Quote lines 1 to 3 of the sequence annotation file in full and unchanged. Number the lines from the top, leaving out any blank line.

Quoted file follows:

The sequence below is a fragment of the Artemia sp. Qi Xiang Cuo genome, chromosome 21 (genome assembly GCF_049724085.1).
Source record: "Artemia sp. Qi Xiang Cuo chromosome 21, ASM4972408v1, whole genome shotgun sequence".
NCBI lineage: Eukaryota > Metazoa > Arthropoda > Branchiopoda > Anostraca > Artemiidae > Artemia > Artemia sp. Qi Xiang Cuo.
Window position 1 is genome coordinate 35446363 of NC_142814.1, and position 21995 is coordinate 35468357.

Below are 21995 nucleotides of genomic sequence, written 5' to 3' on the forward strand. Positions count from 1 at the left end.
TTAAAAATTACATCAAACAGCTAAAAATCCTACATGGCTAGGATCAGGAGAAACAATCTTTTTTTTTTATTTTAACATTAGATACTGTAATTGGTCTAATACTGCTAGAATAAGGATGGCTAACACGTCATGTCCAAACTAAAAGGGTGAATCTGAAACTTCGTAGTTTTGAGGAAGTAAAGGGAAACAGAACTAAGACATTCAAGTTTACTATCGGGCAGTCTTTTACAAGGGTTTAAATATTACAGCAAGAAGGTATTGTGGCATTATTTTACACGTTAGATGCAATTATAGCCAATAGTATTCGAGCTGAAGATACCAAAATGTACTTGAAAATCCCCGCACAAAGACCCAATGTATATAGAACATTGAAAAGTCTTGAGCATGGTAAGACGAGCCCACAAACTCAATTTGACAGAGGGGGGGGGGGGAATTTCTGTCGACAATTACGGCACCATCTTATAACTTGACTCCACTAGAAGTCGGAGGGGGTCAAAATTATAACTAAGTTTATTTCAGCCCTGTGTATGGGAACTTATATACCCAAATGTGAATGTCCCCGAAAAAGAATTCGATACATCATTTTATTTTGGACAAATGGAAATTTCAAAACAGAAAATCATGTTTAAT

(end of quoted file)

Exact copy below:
The sequence below is a fragment of the Artemia sp. Qi Xiang Cuo genome, chromosome 21 (genome assembly GCF_049724085.1).
Source record: "Artemia sp. Qi Xiang Cuo chromosome 21, ASM4972408v1, whole genome shotgun sequence".
NCBI lineage: Eukaryota > Metazoa > Arthropoda > Branchiopoda > Anostraca > Artemiidae > Artemia > Artemia sp. Qi Xiang Cuo.